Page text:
Sara Sloman, Chief Strategy Officer at Paythru, discusses how to make private EV chargers into revenue generating assets.
Much talk about EV charging concerns local authorities deploying public chargers en masse. But a critical part of the transition will come from owners and operators of private land – car parks, workplaces, train stations, hotels, and so on – deploying chargers.
Such organisations deploy chargers so for a variety of reasons, but all will require capital outlay, and most will require users to pay to charge, to recoup that cost. The good news is chargers can be quite lucrative – a Savills report found a well-placed charger could generate £4,000 per year. That is good for operators but also good for the transition – if chargers become a good investment, more will be deployed by private companies.
But charger deployments often do not think beyond getting them in the ground, which limits their revenue generating potential. In researching our recent report ‘You’ve installed EV chargers on your site – now what?’ we found that there a lot more that can be done to increase chargepoint revenue.
Get people to use them
The obvious way to generate more revenue is to attract more users.
The first thing to do is to put them on platforms such as Zapmap, so they can be found by people looking for a charge.
But operators can be more creative. Many fleets may be interested in using unused car park and workplace chargers at night. Conversely fleet hubs may want to provide low cost charging to local EV drivers during the day. For the more entrepreneurial, a car park that is full of workers during the week, but empty at weekends, could be a great place for events – say a weekend market – with EV charging attracting affluent socially conscious types.
Partnerships can also boost business. A retail centre car park could partner with businesses in the park to generate attractive offers – eg a discounted lunch for local taxi fleets while they charge, or loyalty points through the charging app which can be redeemed in the retail park.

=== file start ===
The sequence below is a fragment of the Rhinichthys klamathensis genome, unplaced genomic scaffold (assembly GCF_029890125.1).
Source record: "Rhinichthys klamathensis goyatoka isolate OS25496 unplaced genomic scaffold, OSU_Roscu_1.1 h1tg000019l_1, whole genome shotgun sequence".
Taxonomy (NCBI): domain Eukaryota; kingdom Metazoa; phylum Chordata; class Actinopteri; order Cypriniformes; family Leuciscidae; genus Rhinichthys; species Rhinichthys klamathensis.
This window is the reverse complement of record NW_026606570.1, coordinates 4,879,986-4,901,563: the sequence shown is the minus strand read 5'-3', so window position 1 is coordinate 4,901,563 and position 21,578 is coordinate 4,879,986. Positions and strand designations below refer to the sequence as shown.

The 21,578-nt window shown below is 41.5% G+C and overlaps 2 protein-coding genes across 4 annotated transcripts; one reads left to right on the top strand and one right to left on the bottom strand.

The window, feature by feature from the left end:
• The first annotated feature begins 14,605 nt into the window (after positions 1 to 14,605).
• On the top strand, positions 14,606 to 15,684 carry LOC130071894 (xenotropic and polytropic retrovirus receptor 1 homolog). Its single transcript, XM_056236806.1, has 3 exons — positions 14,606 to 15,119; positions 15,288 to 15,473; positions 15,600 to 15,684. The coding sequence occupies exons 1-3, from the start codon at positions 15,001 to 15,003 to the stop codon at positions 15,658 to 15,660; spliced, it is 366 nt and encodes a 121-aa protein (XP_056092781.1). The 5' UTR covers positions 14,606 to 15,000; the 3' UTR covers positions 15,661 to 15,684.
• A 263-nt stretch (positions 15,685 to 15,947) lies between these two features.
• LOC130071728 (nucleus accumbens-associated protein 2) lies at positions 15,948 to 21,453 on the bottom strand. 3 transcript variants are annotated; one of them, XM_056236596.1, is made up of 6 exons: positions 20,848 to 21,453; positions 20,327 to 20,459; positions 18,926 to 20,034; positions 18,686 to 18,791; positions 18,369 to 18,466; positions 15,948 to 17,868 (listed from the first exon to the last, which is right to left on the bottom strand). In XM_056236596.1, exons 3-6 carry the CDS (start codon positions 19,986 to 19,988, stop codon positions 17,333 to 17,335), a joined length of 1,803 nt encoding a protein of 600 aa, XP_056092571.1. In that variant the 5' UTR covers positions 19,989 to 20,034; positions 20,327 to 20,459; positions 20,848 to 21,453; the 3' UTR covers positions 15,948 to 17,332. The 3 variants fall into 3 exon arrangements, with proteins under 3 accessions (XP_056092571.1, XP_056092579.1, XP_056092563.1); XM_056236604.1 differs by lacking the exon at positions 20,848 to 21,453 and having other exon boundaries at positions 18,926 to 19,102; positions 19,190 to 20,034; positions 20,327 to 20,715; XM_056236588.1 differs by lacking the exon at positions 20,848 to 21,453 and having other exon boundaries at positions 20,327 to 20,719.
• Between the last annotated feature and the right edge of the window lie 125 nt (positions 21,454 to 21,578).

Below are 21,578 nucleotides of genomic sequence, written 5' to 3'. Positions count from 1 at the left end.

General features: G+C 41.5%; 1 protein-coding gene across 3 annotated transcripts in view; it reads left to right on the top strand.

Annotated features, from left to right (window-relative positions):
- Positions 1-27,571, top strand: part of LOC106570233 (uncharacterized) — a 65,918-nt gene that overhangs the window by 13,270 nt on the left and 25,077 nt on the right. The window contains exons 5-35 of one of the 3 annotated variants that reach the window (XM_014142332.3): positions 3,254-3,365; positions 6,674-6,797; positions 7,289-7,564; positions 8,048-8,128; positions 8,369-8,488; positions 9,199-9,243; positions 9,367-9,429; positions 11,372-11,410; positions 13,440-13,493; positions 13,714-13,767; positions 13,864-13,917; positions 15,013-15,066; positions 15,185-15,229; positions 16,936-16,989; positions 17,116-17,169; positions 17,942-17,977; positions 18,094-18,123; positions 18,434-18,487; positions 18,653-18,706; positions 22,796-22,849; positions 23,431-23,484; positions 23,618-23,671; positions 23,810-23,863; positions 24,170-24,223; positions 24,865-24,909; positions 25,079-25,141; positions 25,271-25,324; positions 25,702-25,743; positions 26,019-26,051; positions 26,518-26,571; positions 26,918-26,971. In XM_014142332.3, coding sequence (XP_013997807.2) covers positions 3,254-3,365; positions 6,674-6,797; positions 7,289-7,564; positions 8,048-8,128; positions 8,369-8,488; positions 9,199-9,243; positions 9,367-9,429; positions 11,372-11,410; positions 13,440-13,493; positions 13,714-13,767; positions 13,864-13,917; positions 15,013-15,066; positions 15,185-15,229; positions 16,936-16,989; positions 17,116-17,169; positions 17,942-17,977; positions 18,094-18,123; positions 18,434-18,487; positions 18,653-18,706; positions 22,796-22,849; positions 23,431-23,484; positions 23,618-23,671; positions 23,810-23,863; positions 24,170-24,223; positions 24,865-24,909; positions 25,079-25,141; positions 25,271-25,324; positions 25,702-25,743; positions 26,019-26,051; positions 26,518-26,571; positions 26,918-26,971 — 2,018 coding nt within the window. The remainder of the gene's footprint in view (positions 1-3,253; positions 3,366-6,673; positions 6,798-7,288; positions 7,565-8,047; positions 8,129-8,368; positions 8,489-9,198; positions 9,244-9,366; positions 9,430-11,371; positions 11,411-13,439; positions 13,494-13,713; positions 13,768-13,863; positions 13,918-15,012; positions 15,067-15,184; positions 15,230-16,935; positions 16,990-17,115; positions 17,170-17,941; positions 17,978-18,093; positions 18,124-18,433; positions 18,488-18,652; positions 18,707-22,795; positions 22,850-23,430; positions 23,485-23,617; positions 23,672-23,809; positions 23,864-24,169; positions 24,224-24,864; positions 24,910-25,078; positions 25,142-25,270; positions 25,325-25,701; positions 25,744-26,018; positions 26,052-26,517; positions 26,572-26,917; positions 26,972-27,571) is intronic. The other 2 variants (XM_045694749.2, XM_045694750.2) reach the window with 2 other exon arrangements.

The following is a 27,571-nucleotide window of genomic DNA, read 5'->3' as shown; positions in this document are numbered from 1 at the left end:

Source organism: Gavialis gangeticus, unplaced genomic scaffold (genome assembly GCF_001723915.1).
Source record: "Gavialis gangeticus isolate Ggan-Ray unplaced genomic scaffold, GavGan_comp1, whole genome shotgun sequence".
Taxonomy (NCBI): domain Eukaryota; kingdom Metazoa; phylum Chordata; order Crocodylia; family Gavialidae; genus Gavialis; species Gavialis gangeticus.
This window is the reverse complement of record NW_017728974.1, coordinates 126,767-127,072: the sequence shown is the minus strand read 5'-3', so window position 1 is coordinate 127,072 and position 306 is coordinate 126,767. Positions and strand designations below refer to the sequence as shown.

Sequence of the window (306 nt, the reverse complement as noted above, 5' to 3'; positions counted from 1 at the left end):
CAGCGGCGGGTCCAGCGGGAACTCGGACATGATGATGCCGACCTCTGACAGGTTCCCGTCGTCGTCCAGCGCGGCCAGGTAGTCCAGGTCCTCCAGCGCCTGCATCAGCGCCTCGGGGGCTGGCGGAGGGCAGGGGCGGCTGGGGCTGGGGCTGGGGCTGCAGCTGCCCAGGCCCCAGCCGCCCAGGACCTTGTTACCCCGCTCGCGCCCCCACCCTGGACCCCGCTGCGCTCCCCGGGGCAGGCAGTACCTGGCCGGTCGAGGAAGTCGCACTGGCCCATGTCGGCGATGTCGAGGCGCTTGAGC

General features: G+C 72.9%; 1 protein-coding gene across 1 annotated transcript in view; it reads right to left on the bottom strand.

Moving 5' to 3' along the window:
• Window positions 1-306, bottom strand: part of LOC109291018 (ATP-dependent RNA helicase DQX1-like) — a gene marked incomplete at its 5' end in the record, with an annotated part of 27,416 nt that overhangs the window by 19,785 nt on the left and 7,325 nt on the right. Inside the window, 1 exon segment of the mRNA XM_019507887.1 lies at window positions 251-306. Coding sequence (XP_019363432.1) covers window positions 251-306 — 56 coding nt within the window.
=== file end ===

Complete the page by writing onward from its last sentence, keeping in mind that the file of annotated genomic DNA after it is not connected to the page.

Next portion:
Beyond attracting people, charging can also monetise eyeballs. Most charges involve an app or using a digital display – that provides a great place to sell adverts or promotions for local businesses, or brands wanting to target EV drivers.
Make them easy to use
The other aspect of revenue generation is making it easy to use when the driver gets there. People want to arrive, plug in, start the charge, and pay for it simply.
This is particularly true given the growing trend towards ‘grazing’, where people do lots of short top up charges while they are parked. Grazers might access lots of chargers in a week, and can easily skip one if it’s too complicated. So the easier to use, the more revenue you get for grazers.
Apps or RFID cards can be good for people who use your chargers a lot, such as people who park for work. Occasional or passing users will more likely want to pay with a credit or debit card at a terminal, or via a very simple web app, with no sign up.
There is no one size fits all solution – all of the above approaches work well for some and not for others. In designing your user experience, you need to consider all your users, and offer the full range of payment options they might want.
Digital solutions can help
Digital solutions will usually be needed for all of the above.
You may need to build an easy-to-use app for your users. Or to integrate payments into someone else’s app, to allow a charge to be added on to another service (such as a train company app, or a nearby shopping centre app).
Digital solutions can let you can setup alternative frontend payment options away from the chargepoint or the manufacturer’s app, such as payment webpage, or an integration that allows contactless or cash payments at existing parking terminals.
Digital technologies can also add in clever functionality, such as setting up loyalty schemes and promotions, or managing payment splits between multiple parties. The latter is particularly useful where there is value in streamlining multiple payments, for example allowing train commuters to use a single app to pay for a train ticket, parking ticket and EV charge. This is technically quite difficult to setup but, once done, it makes things very simple for the user.
The key is to lift the payment processing – the technically complex bit – away from the charger and into a cloud. That way it becomes possible to design multiple user-friendly front end user experiences, and layer valuable digital services on top.
The opportunities discussed here will be different for different organisations. But whatever stage you are at on the EV journey, there are likely opportunities to get more from your charging infrastructure, both by attracting more users, and making it easier for people to engage. Our key takeaway is that car park operators should think beyond getting chargers in the ground, and think about the opportunities to get the most from them.